A standard Land Rover Defender 110 Station Wagon has a gross weight of 2950 kg rising to 3500 kg for heavy duty models. Knowing that we would be carrying a lot of extra weight from extra equipment, items and personal effects (a visit to a weight bridge in the UK prior to departure revealed a weight of 3250 kg and still not fully loaded!) with much of the time spent off-road, we decided to upgrade the suspension.
Terrafirma heavy load front coil springs, with castor correction, and heavy load rear coil springs were fitted with 50 mm extra height, along with single shock absorbers front and twin shocks at the rear.
The suspension will take a pounding, especially on corrugated roads and twin shock absorbers reduce the heat build-up in each one. This set up survived remarkably well considering the African miles we did, with only the following problems: rear nearside twin shock mount bracket to axle bracket ripped off; rear offside lower link trailing arm bracket worn; broken front nearside coil & leaking shock absorber.
The shock absorber bracket was repaired by welding and the front coil springs and shock absorbers were replaced, but with standard load components as non-standard ones were difficult to source. This survived the remaining 9,500 miles of the trip until eventually replaced back in the UK
With hindsight I would have undertaken the following work:
Have the rear axle shock absorber brackets strengthen.
Take a couple of spare lower link trailing arm brackets & shock absorber brackets that can be welded on as replacements in the event of failure.
Fit cranked lower link trailing arms to reduce the stresses caused by the body lift (fitted on return to UK).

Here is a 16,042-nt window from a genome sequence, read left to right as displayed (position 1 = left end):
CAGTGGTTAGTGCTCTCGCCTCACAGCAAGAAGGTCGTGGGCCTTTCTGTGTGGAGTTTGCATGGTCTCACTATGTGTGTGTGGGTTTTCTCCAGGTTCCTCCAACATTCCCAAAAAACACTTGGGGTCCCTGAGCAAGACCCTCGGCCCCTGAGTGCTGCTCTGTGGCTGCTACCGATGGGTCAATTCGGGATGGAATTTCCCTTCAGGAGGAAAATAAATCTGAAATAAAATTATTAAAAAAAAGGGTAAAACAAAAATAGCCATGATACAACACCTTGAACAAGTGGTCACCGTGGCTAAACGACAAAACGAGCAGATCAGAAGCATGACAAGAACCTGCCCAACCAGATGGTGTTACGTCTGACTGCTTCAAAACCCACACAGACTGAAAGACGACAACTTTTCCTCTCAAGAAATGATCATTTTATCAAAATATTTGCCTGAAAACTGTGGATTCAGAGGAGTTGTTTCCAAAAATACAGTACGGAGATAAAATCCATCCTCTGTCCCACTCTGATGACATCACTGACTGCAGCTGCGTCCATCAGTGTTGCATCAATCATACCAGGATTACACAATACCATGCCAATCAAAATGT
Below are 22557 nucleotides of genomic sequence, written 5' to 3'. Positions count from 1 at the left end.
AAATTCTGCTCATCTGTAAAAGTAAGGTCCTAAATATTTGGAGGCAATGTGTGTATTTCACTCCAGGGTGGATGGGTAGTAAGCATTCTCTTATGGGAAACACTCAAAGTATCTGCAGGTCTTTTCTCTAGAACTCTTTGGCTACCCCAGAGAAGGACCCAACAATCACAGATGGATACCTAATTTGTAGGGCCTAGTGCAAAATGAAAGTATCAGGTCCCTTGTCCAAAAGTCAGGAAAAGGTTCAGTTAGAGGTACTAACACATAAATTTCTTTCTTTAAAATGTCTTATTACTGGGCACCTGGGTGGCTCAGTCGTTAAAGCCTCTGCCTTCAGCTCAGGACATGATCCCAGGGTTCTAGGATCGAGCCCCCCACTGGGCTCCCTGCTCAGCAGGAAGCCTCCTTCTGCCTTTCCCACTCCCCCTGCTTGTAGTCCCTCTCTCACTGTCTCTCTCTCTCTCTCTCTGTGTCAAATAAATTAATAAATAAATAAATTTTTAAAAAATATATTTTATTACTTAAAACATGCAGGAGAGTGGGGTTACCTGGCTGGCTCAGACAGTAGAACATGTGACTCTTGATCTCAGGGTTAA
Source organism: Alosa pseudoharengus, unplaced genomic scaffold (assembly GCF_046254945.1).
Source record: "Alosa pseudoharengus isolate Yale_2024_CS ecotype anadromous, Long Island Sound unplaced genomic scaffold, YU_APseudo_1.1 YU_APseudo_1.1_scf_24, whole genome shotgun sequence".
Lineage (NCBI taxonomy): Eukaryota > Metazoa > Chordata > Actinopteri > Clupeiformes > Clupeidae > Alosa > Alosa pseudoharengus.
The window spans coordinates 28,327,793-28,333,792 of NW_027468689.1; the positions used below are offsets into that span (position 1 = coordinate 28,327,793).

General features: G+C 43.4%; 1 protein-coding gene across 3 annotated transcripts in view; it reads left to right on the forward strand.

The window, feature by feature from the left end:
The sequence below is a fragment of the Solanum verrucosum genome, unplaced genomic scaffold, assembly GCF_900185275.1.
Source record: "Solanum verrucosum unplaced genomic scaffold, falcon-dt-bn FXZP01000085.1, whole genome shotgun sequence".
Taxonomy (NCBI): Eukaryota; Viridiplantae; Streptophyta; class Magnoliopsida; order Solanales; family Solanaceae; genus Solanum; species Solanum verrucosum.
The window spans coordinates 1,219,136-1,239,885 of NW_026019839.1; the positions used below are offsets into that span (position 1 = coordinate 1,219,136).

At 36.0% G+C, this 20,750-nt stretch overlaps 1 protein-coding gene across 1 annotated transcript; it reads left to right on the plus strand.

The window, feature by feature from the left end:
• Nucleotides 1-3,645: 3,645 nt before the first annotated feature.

Fit twin shock absorbers to the front (fitted on return to UK – but seriously reduces turning circle so second absorber removed for now).
As the front and rear coil springs and the front and rear shock absorbers are different, carrying spares probably would be sensible but is a question of feasibility due to space. Having twin shocks all round does mean you still have one serviceable absorber in the event of failure of the other.
The additional height from the springs meant the front prop shaft had to be replaced with one giving increased angle. A Discovery double cardan one was fitted and that required a replacement UJ, but a long way into the trip – these UJs are not greasable and are not intended to be repaired. I’ve had problems since returning to the UK. For future trips I would look into this aspect in greater detail and would probably fit a wide-angle prop shaft or seriously consider sticking with the standard set-up. Get the set up right before venturing into the wilderness.